Employee engagement reduces employee turnover, increases employee productivity in new roles, reduces new employee anxiety and increases employee pride.
The business case for belonging
In the January 2020 report titled “What It Means to Belong at Work” by Cognizant in partnership with Microsoft, several pervasive insights relevant to the value of belonging were shared. More than 10,000 global respondents across various generations and genders offered insights. The relevance of belonging ranked at 92 percent. A couple of respondents shared, “My workplace makes me feel like I belong. We are all like family” and “A simple chat and recognition would increase each one’s belongingness.” The feeling of belongingness outshone pay for Gen X and Gen Y managers by approximately 70 percent. This survey evidenced that belonging is tied to performance, with the following results for females and males:
- I would feel more engaged: 80.5 percent female/76.6 percent male;
- As a workgroup, our overall performance would improve: 76 percent female/ 72.6.8 percent male;
- I would be more motivated to do my work: 81.2 percent female/80.1 percent male;
- I would be more likely to stay at my current employer: 76.2 percent female/ 73.4 percent male;
- My emotional well-being would improve: 75 percent female/ 69.9 percent male.
Everyone thrives in an environment in which our inherent worth is recognized, we can be safe to express our authentic selves, and we know we belong to something bigger.
How organizations can cultivate belonging
Here are actionable ways to enhance belonging in your workplace:
Measure the level of belonging. Companies have added belongingness questions as part of an employee-engagement survey. In addition, to dig deeper into the survey results, small focus groups can be used.
Encourage employees to bring their full selves to work. Create a culture in which employees are comfortable being themselves. This means differences are not stifled. It also means behavior that discourages such a culture is addressed and that the reverse is rewarded.
Embed DEIB into processes and policies. DEIB must be present and considered in all phases of the employee lifecycle, including recruitment, onboarding, retention, performance management and succession planning.
Don’t rely solely on a hiring-representation goal to create your desired culture. Having hiring representation of diverse people is moving the needle toward a diverse workforce. However, it isn’t enough to ensure the welcoming cultural dynamics of an organization. Behaviors and norms shape the culture. If you desire a welcoming culture, company values being embraced and acted upon can be a starting point.
An approach to belonging: First Mid Bancshares, Inc (NASDAQ: FMBH)
First Mid Bancshares, Inc. is a financial holding company that engages in the provision of banking services through its subsidiaries. It operates through the following lines of business: community banking, wealth management and insurance brokerage. The company was founded in 1981 and is headquartered in Mattoon, IL, in the United States.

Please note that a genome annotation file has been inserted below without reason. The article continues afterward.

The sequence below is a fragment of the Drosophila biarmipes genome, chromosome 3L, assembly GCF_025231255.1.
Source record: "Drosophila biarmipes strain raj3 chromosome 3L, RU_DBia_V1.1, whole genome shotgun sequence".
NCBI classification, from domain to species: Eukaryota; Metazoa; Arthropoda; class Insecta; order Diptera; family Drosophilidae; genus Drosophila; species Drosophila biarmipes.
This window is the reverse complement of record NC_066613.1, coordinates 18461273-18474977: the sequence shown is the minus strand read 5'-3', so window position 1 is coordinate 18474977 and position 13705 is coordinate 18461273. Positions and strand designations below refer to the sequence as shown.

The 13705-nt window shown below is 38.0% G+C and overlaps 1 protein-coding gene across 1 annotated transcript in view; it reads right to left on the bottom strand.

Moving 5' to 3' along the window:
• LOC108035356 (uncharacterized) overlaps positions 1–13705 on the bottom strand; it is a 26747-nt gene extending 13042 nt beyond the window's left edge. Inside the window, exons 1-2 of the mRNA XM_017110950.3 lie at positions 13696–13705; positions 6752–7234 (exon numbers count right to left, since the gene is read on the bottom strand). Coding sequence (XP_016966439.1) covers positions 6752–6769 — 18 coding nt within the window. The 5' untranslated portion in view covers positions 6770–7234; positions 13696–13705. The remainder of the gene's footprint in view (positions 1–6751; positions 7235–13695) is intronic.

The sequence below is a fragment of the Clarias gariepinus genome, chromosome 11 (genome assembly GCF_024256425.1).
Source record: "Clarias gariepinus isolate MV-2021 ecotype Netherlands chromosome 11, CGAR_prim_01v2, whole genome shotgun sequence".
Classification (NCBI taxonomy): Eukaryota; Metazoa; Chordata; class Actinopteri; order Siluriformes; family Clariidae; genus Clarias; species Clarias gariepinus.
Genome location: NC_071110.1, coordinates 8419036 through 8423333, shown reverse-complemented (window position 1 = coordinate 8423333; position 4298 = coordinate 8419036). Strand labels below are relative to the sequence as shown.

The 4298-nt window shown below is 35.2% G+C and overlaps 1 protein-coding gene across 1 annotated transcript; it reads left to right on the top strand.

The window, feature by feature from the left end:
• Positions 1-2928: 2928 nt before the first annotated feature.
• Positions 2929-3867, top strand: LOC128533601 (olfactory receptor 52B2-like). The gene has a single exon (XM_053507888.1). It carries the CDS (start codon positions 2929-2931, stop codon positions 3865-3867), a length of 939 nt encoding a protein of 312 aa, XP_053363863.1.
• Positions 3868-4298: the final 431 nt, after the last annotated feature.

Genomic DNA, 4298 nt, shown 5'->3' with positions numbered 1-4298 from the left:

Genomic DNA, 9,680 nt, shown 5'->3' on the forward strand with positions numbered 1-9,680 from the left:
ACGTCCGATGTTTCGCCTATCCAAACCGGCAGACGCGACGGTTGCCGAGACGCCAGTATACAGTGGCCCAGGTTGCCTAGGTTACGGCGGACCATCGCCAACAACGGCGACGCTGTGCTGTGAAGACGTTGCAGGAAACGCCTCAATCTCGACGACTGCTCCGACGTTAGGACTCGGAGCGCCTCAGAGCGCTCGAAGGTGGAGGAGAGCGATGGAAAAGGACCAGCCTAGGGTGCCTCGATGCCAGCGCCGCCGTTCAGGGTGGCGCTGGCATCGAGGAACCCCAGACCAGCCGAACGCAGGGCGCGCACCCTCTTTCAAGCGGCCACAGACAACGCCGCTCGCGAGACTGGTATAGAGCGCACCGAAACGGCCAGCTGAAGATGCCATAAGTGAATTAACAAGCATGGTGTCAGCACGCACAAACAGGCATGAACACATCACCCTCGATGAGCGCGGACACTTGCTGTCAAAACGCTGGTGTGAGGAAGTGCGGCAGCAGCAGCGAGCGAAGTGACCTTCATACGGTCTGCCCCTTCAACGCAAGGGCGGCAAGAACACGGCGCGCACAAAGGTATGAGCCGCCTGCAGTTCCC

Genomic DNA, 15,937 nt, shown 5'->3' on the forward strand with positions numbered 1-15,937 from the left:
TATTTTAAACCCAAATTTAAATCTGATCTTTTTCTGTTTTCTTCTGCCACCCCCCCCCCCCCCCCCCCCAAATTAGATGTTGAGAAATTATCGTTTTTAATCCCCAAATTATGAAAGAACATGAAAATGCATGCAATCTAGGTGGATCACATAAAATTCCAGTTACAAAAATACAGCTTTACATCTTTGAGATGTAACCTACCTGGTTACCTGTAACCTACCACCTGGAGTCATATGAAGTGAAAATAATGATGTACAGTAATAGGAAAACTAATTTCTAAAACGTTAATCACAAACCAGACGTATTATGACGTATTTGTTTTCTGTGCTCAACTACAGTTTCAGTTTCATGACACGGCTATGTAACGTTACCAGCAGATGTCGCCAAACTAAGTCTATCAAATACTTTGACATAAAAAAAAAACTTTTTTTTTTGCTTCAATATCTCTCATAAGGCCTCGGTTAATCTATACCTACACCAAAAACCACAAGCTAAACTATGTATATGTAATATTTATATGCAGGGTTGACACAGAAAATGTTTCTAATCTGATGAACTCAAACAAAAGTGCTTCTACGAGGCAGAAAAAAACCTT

Belonging is never completed. It is an ongoing journey. First Mid has embraced the belonging definition of UKG (Ultimate Kronos Group), a human-resources and workforce-management organization, which is “a sense of relatedness connected to a positive relationship with an individual, group or organization”. They further state, “When an employee truly experiences a sense of belonging, they know that whatever makes them diverse is welcomed and celebrated. They understand that if an inequality arose, an equitable solution would be present to restore the balance. Employees who feel that they belong have voices that are welcomed to the table and heard by all.”
“In my mind, if an employee was engaged, they would likely have a sense of belonging,” stated Joe Dively, chairman and chief executive officer of First Mid. That said, Jordan Read, CPA, chief risk officer, utilized the annual, anonymous Gallup engagement survey to assess the feeling of belonging in the workplace in the areas of “Opportunity to Do Our Best”, “Cares About Me” and “Opinions Count”. Along with answering these standard questions, associates can provide free text feedback that leadership reviews to digest collective and individual feelings. Executive management sets goals for the results of this survey and takes action(s) based on the results and feedback.
In addition, “First Mid continues to discuss the vital role a community bank plays in the markets they serve. Access to capital and a safe place to hold and grow assets is an incredibly critical responsibility. Our purpose of ‘Collaborating to make an impact’ applies to all stakeholders and certainly our employees. We want to collaborate with them to meet their short-term needs and long-term career aspirations. If they don’t feel this commitment is genuine, we will never achieve the sense of belonging we all want at work, community and home,” remarked Joe Dively.
A business imperative
A culture of belonging is not just a moral mandate. It is a business imperative. LinkedIn, Workday, Johnson & Johnson (J&J), Ernst & Young (EY), Webster Bank and others have added belonging to their strategy to attract, develop and retain talent. Their goal is to embed DEIB throughout the employee lifecycle. Doing so consistently will allow employees to assess whether their organizations are executing on their DEIB commitments and/or strategies. If this is occurring, the organization will benefit from business results fueled by employee engagement. Those organizations willing to apply the effort and continually garner employee feedback for improvement will show their competitors and other organizations that DEIB is here to stay.